10 Tools to enjoy resilient children

Resilient Children

Resilient Children

 

Resilience is about being able to bounce back from adversity.

 

Life is full of opportunities and difficulties. Sometimes, it seems there are all problems, and resilicne is the ability to see the opportunity in the problem, what can I learn from this? To access internal supports ‘I have done this, and I have done that, I can get through this!’

To access external supports – to talk it out, to ask for help and support and accept the help or support offered.

They view a mistake as a challenge to be overcome, not to feel defeated

 

Characteristics of Resilience

  • Resilient children are hopeful and possess high self-worth.
  • They feel special and appreciated.
  • They have learned to set realistic goals and expectations.
  • They have developed the ability to solve problems through being flexible and adaptable

 

Resilient children are aware of their weaknesses and vulnerabilities but they also recognize their strong point and talents. They have developed effective interpersonal skills with peers and adults and are able to seek out assistance and nurturance in appropriate ways. They focus on the aspects of their lives over which they have control rather than those over which they have little or no influence.

 

10 Tools to build Resilient Children

 

  • Being empatheticIn the parenting relationship, empathy is the capacity of parents to put themselves inside the shoes of their youngsters and to see the world through their eyes. Empathy does not imply that you agree with everything your children do, but rather that you attempt to appreciate and validate their point of view. It is easier to be empathetic when our kids do what we ask them to do, are successful in their activities and are warm and responsive. It’s more difficult when were upset, angry or disappointed in them, but that’s when it matters most.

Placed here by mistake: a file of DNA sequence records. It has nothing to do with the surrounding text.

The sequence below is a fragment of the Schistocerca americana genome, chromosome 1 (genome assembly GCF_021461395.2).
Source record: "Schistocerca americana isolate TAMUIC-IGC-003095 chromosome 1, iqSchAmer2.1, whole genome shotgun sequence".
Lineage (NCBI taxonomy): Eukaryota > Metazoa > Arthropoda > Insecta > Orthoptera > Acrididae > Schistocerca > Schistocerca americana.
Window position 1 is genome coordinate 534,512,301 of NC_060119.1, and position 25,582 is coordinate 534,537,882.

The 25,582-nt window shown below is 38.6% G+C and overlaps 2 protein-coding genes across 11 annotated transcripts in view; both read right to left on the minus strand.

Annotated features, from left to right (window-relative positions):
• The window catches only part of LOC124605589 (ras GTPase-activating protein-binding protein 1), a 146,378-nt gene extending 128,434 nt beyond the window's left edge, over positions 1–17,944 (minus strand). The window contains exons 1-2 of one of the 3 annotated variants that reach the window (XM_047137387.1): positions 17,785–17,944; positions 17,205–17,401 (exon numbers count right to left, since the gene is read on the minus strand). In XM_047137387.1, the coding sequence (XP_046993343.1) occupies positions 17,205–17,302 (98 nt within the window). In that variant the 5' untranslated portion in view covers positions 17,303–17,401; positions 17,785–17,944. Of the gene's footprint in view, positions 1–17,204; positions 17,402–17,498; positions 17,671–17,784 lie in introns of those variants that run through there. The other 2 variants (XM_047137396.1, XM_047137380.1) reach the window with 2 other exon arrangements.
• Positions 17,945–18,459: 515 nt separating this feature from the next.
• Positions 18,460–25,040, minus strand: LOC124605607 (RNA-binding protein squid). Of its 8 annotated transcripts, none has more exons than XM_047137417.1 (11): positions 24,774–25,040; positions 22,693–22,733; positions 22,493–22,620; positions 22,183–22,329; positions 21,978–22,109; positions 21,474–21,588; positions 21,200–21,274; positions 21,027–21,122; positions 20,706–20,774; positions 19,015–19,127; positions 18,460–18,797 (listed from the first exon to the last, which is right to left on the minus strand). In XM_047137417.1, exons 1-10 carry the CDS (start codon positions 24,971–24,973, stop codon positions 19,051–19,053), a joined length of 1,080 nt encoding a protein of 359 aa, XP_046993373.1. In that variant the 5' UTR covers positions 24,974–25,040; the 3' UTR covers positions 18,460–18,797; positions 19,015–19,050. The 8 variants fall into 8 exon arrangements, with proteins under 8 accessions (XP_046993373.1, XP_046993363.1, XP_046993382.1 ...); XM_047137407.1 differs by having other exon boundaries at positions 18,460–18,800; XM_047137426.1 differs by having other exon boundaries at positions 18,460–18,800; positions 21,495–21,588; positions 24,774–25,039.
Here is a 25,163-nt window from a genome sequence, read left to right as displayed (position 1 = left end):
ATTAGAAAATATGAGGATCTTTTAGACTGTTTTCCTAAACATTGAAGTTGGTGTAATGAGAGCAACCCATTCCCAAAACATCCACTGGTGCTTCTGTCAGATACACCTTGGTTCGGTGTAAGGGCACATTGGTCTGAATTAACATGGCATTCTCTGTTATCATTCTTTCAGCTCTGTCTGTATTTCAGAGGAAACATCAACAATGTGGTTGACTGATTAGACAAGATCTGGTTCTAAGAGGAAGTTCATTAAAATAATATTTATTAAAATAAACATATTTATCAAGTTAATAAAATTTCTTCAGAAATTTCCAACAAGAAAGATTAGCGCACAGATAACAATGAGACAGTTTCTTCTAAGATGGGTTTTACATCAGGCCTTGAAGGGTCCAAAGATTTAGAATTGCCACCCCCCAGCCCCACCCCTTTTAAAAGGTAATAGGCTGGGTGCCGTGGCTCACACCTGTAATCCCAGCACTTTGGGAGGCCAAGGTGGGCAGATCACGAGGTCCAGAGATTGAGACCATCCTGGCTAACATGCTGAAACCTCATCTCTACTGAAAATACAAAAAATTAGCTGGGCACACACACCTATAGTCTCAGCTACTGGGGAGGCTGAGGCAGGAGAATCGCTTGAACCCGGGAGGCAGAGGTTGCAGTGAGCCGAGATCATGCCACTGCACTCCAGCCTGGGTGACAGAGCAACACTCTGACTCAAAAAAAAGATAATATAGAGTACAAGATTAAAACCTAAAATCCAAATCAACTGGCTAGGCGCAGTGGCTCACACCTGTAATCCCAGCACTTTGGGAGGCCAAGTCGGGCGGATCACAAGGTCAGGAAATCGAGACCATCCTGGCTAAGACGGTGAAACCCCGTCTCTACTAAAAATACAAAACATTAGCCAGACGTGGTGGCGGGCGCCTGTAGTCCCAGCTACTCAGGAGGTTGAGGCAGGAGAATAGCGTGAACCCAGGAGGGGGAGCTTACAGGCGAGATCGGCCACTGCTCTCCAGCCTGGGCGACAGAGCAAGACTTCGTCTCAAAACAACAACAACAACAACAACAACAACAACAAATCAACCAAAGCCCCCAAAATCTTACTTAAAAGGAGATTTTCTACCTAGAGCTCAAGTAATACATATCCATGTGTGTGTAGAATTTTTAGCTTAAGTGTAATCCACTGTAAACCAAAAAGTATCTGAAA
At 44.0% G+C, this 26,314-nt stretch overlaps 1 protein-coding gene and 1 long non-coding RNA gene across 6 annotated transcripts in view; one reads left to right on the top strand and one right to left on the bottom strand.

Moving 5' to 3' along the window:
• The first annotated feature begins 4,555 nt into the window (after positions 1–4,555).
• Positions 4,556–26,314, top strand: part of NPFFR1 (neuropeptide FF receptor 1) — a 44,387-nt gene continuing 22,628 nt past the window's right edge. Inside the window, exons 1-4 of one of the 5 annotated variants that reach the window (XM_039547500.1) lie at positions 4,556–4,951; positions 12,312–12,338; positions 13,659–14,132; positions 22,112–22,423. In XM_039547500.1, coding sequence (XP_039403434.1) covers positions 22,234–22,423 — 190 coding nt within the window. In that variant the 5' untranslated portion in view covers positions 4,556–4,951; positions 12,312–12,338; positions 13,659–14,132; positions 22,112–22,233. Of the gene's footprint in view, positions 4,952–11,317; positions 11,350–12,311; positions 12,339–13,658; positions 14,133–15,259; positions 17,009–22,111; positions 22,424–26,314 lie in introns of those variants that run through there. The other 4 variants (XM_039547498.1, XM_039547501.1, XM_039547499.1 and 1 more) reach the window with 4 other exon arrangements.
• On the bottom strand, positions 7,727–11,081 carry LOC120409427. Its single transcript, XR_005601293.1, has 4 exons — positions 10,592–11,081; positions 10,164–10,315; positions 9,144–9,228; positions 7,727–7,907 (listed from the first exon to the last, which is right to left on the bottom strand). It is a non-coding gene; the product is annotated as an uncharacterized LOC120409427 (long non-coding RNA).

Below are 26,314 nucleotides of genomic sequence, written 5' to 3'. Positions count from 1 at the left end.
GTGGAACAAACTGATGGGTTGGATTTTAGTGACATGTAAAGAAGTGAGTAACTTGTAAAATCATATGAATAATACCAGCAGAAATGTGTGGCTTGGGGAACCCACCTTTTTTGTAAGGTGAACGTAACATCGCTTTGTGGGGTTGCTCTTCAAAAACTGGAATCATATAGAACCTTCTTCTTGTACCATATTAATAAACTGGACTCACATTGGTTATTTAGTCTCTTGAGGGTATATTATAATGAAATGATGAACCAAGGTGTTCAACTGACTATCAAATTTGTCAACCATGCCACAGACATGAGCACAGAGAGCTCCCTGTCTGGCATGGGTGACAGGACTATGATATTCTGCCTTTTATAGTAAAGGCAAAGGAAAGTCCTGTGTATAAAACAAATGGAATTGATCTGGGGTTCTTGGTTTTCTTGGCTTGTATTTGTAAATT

• Communicating effectively and listening actively. Communication is not simply how we speak to others. It involves actively listening to our children, understanding and validating what they are attempting to say and responding in ways that avoid power struggles by not interrupting them, by not telling them how they should be feeling, by not putting them down and by not using absolutes such as Always” and Never” in a demeaning way: You never help out. You always show disrespect.”
  • Changing negative scripts.” Every parent can offer first-hand examples of when they repeatedly told or nagged a child to do or not do something with little if any positive response on the child’s part. If something we have said or done for a reasonable amount of time does not work, then we must change our script” if our children are to change theirs. This does not imply giving in to” or spoiling” children; rather it serves to teach youngsters that there are alternative ways of solving problems.